Two blue states -- California and Vermont -- will also take up amendments explicitly protecting abortion rights, and the votes are expected to be lopsided, with a new poll this week in California showing voters support it by a 69-25 margin.

The votes in the other two states featuring abortion-related 2022 referendums — Montana and Kentucky — could be closer, as these are red states and the measures are narrower and are backed by Republicans.

The Montana measure is particularly narrow, imposing criminal penalties on medical providers who don’t do enough to save the life of an infant who is born during an abortion. The Kentucky measure would prevent anything in the state constitution from being “construed to secure or protect a right to abortion or require the funding of abortion.”

We don’t have good polling on either state. The latter measure, though, could get interesting, in light of the similarities to the amendment that was rejected in Kansas. But Kentucky is a redder state, and Kansas has more of a tradition of a strong moderate wing of the Republican Party.

The results will be closely watched and could have major implications for the future of abortion-related ballot measures. Advocates had little time to put the measures on the ballot after the Supreme Court overturned Roe v. Wade in late June, but they’re already cuing up potential referendums in several swing and red states moving forward. (The processes for getting on the ballot vary widely by state, with some being much easier and others — like Wisconsin — making it much more difficult.)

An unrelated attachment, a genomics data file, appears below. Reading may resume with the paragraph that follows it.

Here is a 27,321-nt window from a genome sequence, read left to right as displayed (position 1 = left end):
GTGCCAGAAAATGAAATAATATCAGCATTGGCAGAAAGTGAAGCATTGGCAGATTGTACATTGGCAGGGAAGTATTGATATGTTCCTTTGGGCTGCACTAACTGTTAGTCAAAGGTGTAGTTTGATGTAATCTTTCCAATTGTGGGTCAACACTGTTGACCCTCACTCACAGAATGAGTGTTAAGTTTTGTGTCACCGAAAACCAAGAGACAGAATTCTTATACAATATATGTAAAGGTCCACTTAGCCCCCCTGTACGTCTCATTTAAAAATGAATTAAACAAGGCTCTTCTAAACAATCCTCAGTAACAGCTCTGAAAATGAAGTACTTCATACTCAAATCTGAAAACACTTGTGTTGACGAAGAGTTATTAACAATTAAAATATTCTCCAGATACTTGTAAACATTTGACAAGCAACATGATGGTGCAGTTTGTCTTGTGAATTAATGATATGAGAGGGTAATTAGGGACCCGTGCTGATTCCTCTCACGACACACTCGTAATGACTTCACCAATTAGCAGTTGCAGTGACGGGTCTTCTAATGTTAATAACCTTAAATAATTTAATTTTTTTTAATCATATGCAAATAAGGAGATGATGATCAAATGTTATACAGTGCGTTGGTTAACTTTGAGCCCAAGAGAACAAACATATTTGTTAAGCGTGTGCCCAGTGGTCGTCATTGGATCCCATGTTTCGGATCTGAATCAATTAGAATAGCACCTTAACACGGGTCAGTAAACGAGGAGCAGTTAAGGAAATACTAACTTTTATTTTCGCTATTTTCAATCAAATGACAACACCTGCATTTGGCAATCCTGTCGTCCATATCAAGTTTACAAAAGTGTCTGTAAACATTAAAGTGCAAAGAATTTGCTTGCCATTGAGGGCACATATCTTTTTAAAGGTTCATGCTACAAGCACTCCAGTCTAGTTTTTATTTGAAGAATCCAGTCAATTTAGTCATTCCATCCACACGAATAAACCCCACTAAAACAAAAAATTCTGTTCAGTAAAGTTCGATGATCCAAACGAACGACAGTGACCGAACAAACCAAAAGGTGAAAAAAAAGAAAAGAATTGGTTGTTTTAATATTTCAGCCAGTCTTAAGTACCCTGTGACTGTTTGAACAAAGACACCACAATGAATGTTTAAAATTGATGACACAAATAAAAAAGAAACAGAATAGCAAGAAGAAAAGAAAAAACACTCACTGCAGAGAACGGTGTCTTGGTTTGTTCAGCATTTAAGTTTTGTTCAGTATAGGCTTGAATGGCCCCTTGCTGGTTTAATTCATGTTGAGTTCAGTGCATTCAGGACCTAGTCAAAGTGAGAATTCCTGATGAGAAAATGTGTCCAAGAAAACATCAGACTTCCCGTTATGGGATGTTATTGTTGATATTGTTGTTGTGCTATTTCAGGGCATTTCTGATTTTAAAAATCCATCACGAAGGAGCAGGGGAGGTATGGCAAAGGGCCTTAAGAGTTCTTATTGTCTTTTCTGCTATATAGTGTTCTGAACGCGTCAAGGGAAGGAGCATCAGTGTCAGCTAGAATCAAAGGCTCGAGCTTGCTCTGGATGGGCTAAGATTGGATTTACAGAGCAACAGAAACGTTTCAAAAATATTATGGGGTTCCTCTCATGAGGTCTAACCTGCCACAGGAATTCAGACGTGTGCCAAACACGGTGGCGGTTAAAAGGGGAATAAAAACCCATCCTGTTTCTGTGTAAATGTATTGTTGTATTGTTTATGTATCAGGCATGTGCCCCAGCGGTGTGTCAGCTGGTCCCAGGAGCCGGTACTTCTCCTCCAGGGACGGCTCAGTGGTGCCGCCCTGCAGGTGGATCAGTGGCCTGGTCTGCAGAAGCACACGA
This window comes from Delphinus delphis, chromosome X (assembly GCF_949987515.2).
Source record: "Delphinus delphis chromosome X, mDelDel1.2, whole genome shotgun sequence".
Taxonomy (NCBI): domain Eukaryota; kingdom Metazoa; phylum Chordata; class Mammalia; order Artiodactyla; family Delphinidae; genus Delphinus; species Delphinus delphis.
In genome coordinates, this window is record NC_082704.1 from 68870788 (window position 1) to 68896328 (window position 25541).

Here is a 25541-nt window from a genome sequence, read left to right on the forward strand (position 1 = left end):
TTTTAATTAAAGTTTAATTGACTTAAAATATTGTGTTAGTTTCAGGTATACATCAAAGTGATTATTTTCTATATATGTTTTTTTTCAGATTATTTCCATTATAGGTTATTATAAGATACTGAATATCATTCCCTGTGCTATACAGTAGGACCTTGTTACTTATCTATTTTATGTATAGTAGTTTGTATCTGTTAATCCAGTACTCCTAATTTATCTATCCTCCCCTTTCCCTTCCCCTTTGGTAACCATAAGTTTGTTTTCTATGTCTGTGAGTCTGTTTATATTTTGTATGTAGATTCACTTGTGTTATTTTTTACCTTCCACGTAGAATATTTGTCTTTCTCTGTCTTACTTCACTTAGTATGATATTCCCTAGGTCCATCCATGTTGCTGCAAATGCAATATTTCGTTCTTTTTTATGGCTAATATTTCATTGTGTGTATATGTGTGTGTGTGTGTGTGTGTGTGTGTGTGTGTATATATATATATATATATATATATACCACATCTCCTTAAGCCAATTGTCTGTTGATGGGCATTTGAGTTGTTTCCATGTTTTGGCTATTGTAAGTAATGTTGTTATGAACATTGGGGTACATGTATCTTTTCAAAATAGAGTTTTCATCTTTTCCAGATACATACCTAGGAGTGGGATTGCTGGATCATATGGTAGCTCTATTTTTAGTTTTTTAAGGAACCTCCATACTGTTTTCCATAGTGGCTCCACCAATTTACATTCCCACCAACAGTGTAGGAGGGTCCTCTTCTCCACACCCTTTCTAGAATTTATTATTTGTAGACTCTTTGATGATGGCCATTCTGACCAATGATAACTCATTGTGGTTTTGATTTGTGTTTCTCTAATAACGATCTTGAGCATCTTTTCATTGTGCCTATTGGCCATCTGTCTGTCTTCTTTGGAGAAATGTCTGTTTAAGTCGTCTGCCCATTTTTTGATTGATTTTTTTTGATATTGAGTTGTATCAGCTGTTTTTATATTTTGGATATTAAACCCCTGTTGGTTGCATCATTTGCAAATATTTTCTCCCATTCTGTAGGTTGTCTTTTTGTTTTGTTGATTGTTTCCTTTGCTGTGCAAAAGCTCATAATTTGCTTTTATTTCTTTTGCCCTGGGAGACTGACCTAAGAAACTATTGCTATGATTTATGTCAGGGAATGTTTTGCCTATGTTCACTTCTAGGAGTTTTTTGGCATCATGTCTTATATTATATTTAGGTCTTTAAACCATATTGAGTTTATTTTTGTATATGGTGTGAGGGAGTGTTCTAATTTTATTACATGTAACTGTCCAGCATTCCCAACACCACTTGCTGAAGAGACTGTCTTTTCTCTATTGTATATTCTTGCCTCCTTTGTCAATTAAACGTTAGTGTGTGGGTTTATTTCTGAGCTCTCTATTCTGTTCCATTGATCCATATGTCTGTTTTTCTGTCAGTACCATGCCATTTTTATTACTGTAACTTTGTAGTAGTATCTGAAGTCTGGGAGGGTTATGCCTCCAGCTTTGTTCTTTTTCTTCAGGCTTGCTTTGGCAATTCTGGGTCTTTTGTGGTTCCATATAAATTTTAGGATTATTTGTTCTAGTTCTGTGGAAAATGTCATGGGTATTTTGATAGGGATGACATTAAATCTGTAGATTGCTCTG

Given the results in Kansas and the likelihood that abortion rights supporters will win in some of these other states come November, Republicans will be confronted with how to fight back. With referendums and amendments, that often means trying to control the ballot language or trying to exclude the measure on a technicality, as was attempted in Michigan. In some states, they’re trying to increase the threshold for putting measures on the ballot.

But that’s a difficult trick, as Michigan also showed. And Republicans hailed the Supreme Court overturning Roe by emphasizing this merely returned the issue to the states — letting the people’s chosen representatives decide, rather than unelected judges. But then why not go all the way and let it be decided by direct democracy? That process is still prone to gamesmanship, of course — the late David Broder will tell you all about it — but it’s certainly a logical extension of the argument.

And now a few Republicans with their careers on the line in 2022 are apparently embracing that . Of course, they’re doing so as a means to show how populist and moderate they are on this issue — or, more likely, as an attempt to put the issue to the side. But the fact that they think this is what plays well shows how difficult it could be for the party to fight back against such ballot measures, ahead of what could be the biggest round of ballot initiatives in a very long time.